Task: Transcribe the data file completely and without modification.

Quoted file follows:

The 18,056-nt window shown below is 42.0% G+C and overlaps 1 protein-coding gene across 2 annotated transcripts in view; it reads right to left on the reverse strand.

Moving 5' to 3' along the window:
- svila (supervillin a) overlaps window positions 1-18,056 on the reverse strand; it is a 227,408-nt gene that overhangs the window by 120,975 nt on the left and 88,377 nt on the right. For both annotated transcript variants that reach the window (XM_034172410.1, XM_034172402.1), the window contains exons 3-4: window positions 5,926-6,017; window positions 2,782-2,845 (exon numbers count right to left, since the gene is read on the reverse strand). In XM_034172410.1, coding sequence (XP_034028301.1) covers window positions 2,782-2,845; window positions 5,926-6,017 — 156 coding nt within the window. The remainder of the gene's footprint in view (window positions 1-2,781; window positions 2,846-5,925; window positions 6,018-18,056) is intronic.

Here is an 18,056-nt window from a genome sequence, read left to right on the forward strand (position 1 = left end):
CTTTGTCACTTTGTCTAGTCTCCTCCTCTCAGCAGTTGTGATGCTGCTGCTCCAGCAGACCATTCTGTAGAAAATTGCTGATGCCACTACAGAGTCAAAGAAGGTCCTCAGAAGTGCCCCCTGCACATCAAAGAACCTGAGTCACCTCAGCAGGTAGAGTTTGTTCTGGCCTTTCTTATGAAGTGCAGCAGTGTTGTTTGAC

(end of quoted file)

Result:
The 18,056-nt window shown below is 42.0% G+C and overlaps 1 protein-coding gene across 2 annotated transcripts in view; it reads right to left on the reverse strand.

Moving 5' to 3' along the window:
- svila (supervillin a) overlaps window positions 1-18,056 on the reverse strand; it is a 227,408-nt gene that overhangs the window by 120,975 nt on the left and 88,377 nt on the right. For both annotated transcript variants that reach the window (XM_034172410.1, XM_034172402.1), the window contains exons 3-4: window positions 5,926-6,017; window positions 2,782-2,845 (exon numbers count right to left, since the gene is read on the reverse strand). In XM_034172410.1, coding sequence (XP_034028301.1) covers window positions 2,782-2,845; window positions 5,926-6,017 — 156 coding nt within the window. The remainder of the gene's footprint in view (window positions 1-2,781; window positions 2,846-5,925; window positions 6,018-18,056) is intronic.

Here is an 18,056-nt window from a genome sequence, read left to right on the forward strand (position 1 = left end):
CTTTGTCACTTTGTCTAGTCTCCTCCTCTCAGCAGTTGTGATGCTGCTGCTCCAGCAGACCATTCTGTAGAAAATTGCTGATGCCACTACAGAGTCAAAGAAGGTCCTCAGAAGTGCCCCCTGCACATCAAAGAACCTGAGTCACCTCAGCAGGTAGAGTTTGTTCTGGCCTTTCTTATGAAGTGCAGCAGTGTTGTTTGAC